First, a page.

On a gastronomic inscription chiselled in stone from the 5th century BC that was discovered in Athens by accident, among the sea foods listed is the wise sorceress, the godlike squid, supposedly able to predict the future of Poseidon himself, who was the master of seas high and low.

That is proof that people have savoured squids (lat. Loligo vulgaris) since ancient times. Of all the cephalopods, squids are supposedly the most delicate and most frequently used for food in these parts. The local population fishes for squid during fall and winter, although they are scarce at the time, but are also larger and taste better than the ones fished in the summer. Fresh squid is very healthy and rich with high quality proteins and fats as well as other micronutrients. Due to cromatophores, squids change colour if touched, which is an indicator of freshness.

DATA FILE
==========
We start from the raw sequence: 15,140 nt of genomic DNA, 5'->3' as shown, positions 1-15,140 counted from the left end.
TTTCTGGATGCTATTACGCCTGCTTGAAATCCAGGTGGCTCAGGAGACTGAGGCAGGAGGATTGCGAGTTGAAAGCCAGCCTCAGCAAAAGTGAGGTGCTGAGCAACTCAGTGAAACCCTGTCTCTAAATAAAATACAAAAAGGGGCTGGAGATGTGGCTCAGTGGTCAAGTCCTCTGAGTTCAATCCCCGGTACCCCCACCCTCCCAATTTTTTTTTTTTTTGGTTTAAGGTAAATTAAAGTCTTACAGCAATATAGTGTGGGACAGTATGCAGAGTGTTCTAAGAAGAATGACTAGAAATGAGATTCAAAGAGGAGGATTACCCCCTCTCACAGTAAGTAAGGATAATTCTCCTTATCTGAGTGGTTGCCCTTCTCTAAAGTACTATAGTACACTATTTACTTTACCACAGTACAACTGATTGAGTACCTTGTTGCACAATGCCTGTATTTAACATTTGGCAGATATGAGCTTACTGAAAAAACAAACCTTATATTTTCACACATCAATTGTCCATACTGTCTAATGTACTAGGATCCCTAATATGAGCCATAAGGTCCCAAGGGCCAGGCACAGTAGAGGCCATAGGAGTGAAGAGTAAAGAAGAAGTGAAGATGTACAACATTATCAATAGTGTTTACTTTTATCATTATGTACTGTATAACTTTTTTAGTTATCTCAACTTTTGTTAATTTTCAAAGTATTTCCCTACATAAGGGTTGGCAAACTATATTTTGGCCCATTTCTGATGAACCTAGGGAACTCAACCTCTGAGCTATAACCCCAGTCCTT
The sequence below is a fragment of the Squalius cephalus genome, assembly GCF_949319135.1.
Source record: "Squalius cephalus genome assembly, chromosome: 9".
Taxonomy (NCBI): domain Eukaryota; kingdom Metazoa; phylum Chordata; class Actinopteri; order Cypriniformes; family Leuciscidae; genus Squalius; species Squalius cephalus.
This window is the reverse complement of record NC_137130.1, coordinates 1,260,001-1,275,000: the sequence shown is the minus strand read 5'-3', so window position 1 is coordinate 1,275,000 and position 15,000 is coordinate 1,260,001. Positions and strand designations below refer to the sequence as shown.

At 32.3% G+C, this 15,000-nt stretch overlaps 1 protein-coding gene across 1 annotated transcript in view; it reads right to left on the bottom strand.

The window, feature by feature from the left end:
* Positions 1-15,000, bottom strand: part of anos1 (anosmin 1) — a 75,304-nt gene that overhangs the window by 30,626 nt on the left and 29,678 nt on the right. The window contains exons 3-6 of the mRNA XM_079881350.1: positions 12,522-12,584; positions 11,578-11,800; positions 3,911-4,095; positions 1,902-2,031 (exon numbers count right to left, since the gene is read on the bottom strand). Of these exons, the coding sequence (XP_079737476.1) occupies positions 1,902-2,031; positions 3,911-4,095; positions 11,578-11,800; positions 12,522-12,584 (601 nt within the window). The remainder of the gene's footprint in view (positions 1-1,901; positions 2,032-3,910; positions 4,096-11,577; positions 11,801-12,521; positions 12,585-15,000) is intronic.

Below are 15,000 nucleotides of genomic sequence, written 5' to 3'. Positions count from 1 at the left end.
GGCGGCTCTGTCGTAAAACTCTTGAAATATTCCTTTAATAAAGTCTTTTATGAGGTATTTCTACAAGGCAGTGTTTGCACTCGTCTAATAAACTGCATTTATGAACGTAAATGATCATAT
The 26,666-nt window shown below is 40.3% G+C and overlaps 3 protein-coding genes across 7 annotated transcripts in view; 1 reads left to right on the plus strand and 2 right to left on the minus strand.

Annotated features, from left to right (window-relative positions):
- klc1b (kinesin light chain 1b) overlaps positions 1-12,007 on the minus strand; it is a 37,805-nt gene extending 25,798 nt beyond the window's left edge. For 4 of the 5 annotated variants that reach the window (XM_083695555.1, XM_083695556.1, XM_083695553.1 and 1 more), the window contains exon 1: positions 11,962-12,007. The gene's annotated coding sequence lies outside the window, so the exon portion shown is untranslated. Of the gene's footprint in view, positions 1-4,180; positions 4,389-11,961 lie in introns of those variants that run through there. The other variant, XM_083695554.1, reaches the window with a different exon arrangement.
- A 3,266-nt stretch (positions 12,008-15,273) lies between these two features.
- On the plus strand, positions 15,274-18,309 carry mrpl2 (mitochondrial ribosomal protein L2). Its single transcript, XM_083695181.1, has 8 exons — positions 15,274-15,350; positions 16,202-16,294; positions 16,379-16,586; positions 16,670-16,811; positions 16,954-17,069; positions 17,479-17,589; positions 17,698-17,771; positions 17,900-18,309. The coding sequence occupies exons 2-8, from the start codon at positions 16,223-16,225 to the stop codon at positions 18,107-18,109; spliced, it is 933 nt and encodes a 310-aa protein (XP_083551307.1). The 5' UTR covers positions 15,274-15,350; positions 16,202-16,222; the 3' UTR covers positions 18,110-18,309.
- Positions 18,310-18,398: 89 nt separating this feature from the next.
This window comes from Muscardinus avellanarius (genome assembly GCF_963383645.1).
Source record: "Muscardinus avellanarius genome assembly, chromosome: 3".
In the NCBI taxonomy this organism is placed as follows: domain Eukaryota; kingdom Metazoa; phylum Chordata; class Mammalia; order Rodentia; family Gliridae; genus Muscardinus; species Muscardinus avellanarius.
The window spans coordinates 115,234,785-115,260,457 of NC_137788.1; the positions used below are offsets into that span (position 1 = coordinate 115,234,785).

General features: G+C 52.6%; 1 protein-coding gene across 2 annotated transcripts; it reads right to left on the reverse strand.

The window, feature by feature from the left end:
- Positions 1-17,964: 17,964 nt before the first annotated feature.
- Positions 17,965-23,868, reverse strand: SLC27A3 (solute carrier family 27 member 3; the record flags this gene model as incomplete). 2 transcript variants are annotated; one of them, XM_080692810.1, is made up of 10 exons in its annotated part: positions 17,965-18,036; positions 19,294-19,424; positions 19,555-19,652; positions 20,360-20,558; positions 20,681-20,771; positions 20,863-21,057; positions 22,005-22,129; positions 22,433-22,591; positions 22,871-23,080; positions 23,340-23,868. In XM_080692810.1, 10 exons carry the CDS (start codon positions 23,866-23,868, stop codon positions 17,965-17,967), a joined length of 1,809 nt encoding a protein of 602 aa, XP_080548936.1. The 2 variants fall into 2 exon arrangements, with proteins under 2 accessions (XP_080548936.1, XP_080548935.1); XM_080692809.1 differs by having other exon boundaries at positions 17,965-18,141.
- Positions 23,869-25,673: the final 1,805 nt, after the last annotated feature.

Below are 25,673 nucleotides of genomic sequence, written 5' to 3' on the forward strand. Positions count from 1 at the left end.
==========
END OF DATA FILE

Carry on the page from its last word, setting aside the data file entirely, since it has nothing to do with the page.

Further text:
Squids are an unavoidable part of Mediterranean cuisine and there are various ways to prepare them. You can serve squid raw or grilled, sautéed, and even stuffed because of its shape.